Louisville Air Pollution Improving, But Ozone Problems Remain
Louisville’s air quality officially met the national standard for sulfur dioxide this week for the first time since 2013, but it continues to struggle with unhealthy levels of ozone, according to the U.S. Environmental Protection Agency.
The designation comes about eight years’ after Louisville Gas & Electric invested nearly $1 billion in pollution controls at the Mill Creek coal-fired power plant — the county’s largest source of sulfur dioxide (SO2).
The EPA’s designation is evidence of Louisville’s improving air quality, but it also highlights the more stubborn challenge that remains: ozone. There is no one single source for the pollutants that make ozone, and it’s going to require broader community participation to meet the national standard.
Those are the results of a new report drafted by Louisville’s air quality regulator, the Air Pollution Control District, in coordination with more than three dozen local and national non-profits, businesses and other government agencies.
“There is no SO2 scrubber kind of magic solution,” said Michelle King, APCD Director of Program Planning. “Because there (are) just so many different sources and products that, that is something that is more of a challenge for us.”
Improving air quality plays a big role in human health. In fact, researchers studied this exact thing in Louisville and found 400 fewer hospital visits for asthma attacks in the year after LG&E added pollution controls on Mill Creek.
But while the benefits of improving air quality help everyone, the detriments of pollution, including ozone and SO2, disproportionately impact disadvantaged communities. For example, the 2017 Louisville Metro Health Equity Report found nearly double the rates of inpatient asthma admissions among the city’s Black residents.
“We all need to understand there are health impacts from ozone non-attainment,” King said. "In some ways it's the underlying health conditions that can be exacerbated by the same air quality in two different neighborhoods."
Ground level ozone forms when oxides of nitrogen (NOx) and volatile organic compounds (VOCs) react in the presence of sunlight. The hotter and drier it is, the more ozone is created. That's why Louisville’s ozone season runs from March through October when the days are longer and warmer.
NOx is a side effect of combustion, which isn’t great for a society that still largely derives its energy from burning fossil fuels. LG&E’s Mill Creek and Trimble County coal-fired power plants are still the two largest industrial emitters of NOx, and industrial sources overall are largest contributors to NOx pollution in the city, but emissions from vehicles are another large contributor, according to APCD’s Multipollutant Stakeholder Report.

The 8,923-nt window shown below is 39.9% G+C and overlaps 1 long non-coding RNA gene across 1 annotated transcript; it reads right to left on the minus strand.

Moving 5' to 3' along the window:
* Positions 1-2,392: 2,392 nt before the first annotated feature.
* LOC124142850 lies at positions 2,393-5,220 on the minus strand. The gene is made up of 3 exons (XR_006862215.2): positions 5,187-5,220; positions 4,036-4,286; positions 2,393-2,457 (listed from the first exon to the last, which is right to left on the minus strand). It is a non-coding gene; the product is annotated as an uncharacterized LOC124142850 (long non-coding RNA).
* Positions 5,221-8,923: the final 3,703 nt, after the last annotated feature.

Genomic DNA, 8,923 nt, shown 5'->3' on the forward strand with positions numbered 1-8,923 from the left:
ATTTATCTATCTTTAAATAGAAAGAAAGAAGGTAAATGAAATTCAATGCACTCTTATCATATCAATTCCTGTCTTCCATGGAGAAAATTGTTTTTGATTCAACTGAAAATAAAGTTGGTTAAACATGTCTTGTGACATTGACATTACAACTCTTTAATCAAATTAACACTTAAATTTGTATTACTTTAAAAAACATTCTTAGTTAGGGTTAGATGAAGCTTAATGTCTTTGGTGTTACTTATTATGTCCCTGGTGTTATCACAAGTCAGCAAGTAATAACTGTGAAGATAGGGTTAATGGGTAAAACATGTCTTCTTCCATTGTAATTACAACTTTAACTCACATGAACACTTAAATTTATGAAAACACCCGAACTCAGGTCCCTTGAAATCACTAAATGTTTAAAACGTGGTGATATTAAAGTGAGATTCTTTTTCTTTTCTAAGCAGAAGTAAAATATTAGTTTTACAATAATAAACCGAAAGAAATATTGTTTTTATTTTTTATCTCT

The planes at Louisville's airport, cars and trucks also contribute to the VOCs in the air, but as a whole the area's single largest emitters can be traced back to bourbon, King said. In 2017, the latest data available, Jim Beam’s Clermont plant had the highest emissions in the region, followed by Heaven Hill, Brown-Forman and Four Roses distilleries, according to the report.
The largest overall share of VOCs come from what are called non-point sources and include everything from body shops, to dry cleaning, to woodworking. Much of that is due to the use of solvents in industrial, commercial and residents cleaning products.
A study within APCD’s report concluded Louisville would see the largest ozone benefit by reducing NOx, though it also noted it would help Louisville's urban core to reduce VOCs.
APCD brought together a coalition of more than three dozen organizations to help the city reach the national standard. The group included many of the largest emitters of the pollution that forms ozone. For example, LG&E, Brown-Forman, Heaven Hill and Kosmos Cement Company worked alongside government agencies and non-profits to come up with recommendations for how to improve the city’s air quality.
The recommendations are numerous. Here are a few: Start a list of planned pollution reductions from stakeholders, encourage action from large emitters on air quality alert days, encourage energy efficiency projects and technology improvements that limit pollution, and implement strategies to expand the use of electric vehicles and bicycles.
LG&E made a commitment even before the report was released. In April, the county's electricity and natural gas provider agreed to reduce NOx emissions at its Mill Creek plant from a high of as much as 36 tons per day to at or below 15 tons per day during Louisville’s ozone season.
APCD has already begun sharing the report's recommendations with Louisville Metro Government and the EPA, but many of the improvements will require broader community involvement, said King with APCD.
“Air quality is something we all own,” King said. “It goes from government and large industry all the way down to residents to really own air quality and understand why it’s so important.”